The Piñata Project and Eckhart Tolle

"Whatever you accept, you go beyond.
That's a miracle.
If you fight it, you are stuck with it."
~Eckhart Tolle

Part I

Kika had a group project for school.
Unfortunately a 13 year old's life busy with sports, play practices, and other after-school activities makes coordinating piñata-making difficult.
She moaned about finding the time with her partner to get it done. I told her to just start working on it.
I said that she is not to worry about doing "more than her share" because when she and her partner get together, due to the tediousness of this activity-- there will still be enough work to contribute to the group effort.
Much as she was unhappy about delaying the start of the project, she felt uneasy about starting without her project partner because they both had different ideas for it. (Kika wanted to make a Tiki, while her partner wanted a Troll)
So she decided that it was better if they just did individual projects.
She started composing a text message (as she said that this was the best way to communicate this)
but before she sent it, she asked me to look it over. It was a good note but it was too long.
I suggested that she rewrite it in a way that she is clear with her intention, concise with her apology for not being able to wait any longer and that her ending on a funny positive was a good idea.
Kika edited and sent it, and the partner pleasantly agreed.

Part II

After she constructed the base for her piñata, she turned to me in some sort of a panic.
She wanted me to step in as her new partner.
I did not want to get involved.
I whined and grumbled about credit for time served in Grade school.
My real problem was that art work and projects of this nature excite me and I was afraid that I would get tortured. I knew that I would have to struggle to keep my instinctive desires and personal choices under control if she and I were going to work harmoniously side by side.

It started of well enough. She listened as I taught her that diluted glue works best with very thin tissue paper. She let me redirect her plan of attack. She allowed me to impart my organic knowledge of the basics of piñata-making. By the time we had the first covering done, it felt like we were a team.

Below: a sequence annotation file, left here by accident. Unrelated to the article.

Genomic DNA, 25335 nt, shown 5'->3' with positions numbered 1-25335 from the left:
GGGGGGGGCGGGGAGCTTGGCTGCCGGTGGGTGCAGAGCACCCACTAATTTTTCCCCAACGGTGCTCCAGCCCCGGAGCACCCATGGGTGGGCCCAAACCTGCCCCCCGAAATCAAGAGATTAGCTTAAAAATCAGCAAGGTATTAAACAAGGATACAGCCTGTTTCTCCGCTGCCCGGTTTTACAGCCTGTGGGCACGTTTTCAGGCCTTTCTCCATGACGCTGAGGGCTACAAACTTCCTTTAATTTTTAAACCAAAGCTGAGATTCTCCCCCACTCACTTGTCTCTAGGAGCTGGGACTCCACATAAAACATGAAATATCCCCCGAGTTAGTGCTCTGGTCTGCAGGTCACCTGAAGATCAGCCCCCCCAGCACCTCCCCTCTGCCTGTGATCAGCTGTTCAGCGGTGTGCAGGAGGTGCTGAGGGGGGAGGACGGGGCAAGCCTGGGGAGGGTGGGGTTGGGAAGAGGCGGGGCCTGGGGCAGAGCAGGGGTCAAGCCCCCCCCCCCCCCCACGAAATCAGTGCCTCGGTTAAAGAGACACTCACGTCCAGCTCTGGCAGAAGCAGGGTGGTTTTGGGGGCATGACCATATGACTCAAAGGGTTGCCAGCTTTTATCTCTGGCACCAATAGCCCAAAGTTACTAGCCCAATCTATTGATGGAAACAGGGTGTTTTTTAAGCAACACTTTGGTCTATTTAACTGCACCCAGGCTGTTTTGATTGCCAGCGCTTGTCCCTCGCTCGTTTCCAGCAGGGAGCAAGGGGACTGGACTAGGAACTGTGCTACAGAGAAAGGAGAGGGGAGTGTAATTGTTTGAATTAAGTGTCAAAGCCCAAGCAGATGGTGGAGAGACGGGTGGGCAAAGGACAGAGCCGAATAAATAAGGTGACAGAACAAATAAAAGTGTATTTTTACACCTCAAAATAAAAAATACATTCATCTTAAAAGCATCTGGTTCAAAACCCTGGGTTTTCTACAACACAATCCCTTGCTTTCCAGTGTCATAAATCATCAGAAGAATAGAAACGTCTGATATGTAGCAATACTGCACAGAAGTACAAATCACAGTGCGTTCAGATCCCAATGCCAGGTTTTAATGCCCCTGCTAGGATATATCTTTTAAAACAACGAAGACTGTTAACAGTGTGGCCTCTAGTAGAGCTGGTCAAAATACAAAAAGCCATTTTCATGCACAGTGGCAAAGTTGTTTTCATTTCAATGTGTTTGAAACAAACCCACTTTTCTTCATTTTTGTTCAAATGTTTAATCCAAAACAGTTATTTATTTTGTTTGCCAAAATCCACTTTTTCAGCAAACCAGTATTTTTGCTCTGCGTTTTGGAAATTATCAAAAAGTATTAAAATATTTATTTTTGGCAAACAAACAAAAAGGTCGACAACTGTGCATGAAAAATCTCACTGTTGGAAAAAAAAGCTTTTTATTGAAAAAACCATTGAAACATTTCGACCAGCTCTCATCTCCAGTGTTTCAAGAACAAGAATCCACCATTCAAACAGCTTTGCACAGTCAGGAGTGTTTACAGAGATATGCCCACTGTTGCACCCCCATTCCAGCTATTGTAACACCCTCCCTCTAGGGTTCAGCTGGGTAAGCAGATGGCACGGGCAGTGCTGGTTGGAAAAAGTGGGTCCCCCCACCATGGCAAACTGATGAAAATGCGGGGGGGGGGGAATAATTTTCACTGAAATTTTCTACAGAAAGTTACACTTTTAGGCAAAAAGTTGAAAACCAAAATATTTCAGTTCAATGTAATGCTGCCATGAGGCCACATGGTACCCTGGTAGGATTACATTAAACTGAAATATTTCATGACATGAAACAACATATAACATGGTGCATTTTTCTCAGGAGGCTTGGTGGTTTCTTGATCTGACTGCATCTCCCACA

We set it aside to dry overnight.

While she was at school the next day, I decided to be nice and devote some time to the endeavor.
WITHOUT GLUING anything on to the project-- I painstakingly cut and plotted where I thought certain components of the Tiki should go. I was pleased with myself but even more excited for her to see the plan. When she got home from school, I ran downstairs to meet her.
She took one look at my face and said:
"Why do I think that you did something really great to my project?"
(she knows me all too well)
When I led her to the project my chest was bursting with excitement.
I was unprepared for her reaction.
Her face fell.
I was crushed.
I removed the fragile pieces of tissue paper and set it aside.

We moved away from each other.


In his book, The Power of Now--Eckhart Tolle says that "the primary cause of unhappiness is never the situation but your thoughts about it."

I was unhappy about Kika's reaction because I thought that she was rejecting me.

But because I have been trying to act according to what I have been learning--I decided not to fight it.
I decided that she was not rejecting me but rather was feeling crowded by my controlling ego.
When we approached each other again, I reassured her that the pieces that I cut out did not need to be used. I told her that they are there as a 'just in case'. I told her that I understood why she got upset.

And then Kika said,
"Nanay, I am not upset with you. I was thinking about my integrity."


She said that she did not want to receive credit for something that was not all hers.
When I pointed out that the project still needed to be made by her--she said,
"But anyone can glue anything down. That's nothing."
(clearly Kika had never made a piñata before, but she was about to learn this shortly)
Then she hugged me tightly and apologized for seeming unappreciative.

Part III

In his book, 'A New Earth,' Tolle writes about the proportional relationship between human dysfunction and ego.

Not only did Kika un-fire me, but we ended up having a great time working together.
She learned that gluing wispy bits of paper is not all that easy after all.
I was able to share some really fabulous ideas like:
-I wanted white tissue paper sneezing out of the nostrils.
-I wanted long green tendrils sprouting on top of its head.
As she was able to stand her ground and resist all my suggestions, I learned not to allow my ego to get in the way.

In the end, Kika even allowed her sister Gabi to make a large flower to adorn her piñata.
The addition of this flower came as a surprise to me since all along I thought her Tiki was a man, but I kept my mouth shut as I was not about to reassign gender on her piñata.

updated to add: her pinata won first place.